Moving onto the seminar, we discussed Neo Realism further, finding its origins in a document written by Cesare Zavattini, Some Ideas on Cinema, a manifesto that argued against what he perceived as ´fantasy´in popular cinema, and instead that the medium should focus in on something more grounded, which is what the movement ultimately became, basing itself in the reconstruction of the country following WW2. After this, we also took a glance at British Realism, a type of film often dealing with the trials of the working classes (sometimes given the moniker of ´kitchen sink films´) and which defined the careers of the likes of Ken Loach (Kes, Riff Raff) and Mike Leigh (Secrets and Lies), though there is also a more middle class variant as exemplified by the film Archipelago (2010) which sees a middle class family vacationing abroad, and having many an awkward discussion over meals.


To cap off, this once again feels like a refresher, as we´ve tackled realism more than a handful of times before in the context of film movements, though the selection of films was interesting enough to keep things moving at a steady pace to prevent tedium. Regardless, little new was covered, and while I don´t doubt the professional integrity of those running the course, I must question how this correlates with our work in an ´analytical fashion´ as this course purports to be, or how really any of this goes beyond surface level observations of a piece.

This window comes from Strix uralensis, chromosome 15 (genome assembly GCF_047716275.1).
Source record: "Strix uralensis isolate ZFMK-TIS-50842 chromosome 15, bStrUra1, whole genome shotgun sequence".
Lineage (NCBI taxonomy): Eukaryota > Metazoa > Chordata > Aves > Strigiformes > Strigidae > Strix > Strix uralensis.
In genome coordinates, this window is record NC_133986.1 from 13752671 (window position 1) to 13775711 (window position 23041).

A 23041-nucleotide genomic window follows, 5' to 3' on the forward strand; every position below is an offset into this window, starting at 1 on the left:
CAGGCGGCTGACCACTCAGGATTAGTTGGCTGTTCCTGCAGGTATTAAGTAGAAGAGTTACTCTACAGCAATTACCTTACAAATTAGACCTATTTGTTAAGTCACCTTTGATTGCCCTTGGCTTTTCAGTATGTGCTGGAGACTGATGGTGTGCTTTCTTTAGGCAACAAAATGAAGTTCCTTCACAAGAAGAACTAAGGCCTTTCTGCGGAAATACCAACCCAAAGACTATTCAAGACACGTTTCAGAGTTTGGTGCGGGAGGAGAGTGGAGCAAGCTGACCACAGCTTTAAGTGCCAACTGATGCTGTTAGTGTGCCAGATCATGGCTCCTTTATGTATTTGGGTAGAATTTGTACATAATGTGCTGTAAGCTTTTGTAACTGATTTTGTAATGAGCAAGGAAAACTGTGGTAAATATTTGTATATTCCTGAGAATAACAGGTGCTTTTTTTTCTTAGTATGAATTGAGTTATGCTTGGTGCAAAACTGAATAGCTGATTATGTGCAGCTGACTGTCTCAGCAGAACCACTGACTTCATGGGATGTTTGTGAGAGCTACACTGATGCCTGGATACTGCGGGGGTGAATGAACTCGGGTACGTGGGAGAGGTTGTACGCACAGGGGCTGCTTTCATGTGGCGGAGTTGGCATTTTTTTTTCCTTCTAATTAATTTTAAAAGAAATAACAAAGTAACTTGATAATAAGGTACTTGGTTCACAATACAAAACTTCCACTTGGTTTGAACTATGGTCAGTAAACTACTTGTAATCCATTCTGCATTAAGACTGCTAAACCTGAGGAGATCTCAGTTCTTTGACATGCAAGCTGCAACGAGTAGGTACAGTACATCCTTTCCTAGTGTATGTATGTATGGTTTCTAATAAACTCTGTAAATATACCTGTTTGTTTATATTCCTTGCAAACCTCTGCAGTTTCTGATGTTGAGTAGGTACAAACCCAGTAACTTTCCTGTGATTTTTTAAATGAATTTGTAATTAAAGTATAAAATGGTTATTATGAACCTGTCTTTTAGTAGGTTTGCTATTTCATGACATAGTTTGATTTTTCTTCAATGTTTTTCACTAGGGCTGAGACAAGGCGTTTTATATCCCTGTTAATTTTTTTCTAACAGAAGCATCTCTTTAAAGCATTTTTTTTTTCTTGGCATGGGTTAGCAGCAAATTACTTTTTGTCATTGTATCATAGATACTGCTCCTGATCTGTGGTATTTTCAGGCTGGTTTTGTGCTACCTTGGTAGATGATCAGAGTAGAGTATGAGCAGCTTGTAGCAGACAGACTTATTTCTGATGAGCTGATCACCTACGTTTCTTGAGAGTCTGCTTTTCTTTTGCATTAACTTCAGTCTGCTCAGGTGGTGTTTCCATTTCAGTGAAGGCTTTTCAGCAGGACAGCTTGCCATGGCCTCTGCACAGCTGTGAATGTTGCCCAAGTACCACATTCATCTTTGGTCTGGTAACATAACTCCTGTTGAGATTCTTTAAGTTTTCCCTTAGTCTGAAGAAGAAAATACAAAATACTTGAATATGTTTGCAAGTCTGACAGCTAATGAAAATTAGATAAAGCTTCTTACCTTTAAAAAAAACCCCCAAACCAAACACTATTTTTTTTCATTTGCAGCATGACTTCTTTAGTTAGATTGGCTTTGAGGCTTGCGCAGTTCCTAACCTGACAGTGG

Yr3 Week 9 (Wed 3 Dec - MDA3300 Film Research and Context - Legalities)

In today´s seminar we discussed one of the stickiest aspects of the film world: legalities. Right off the bat, the big one is copyright/intellectual property, a means that protects ideas and stories you created form being stolen or misused by others. For example, when submitting a script or treatment, elements such as proof of postages and dating can determine when, where and who the work belongs to and what happened prior to production or another major event.


Of course, this leads into who owns what, as rights are varied for any given work and what they serve for, beyond just protecting the original creator. This include broadcast and distribution rights, often handled by sales agents (discussed before), ring fencing rights often handled by the production company behind a project, and moral rights, which prevent the concept in question being used in a manner that goes against the original inception without the copyright holder´s permission. Elhum greatly stressed how key this right was, and how any contract signing should also include mention and examination of this element.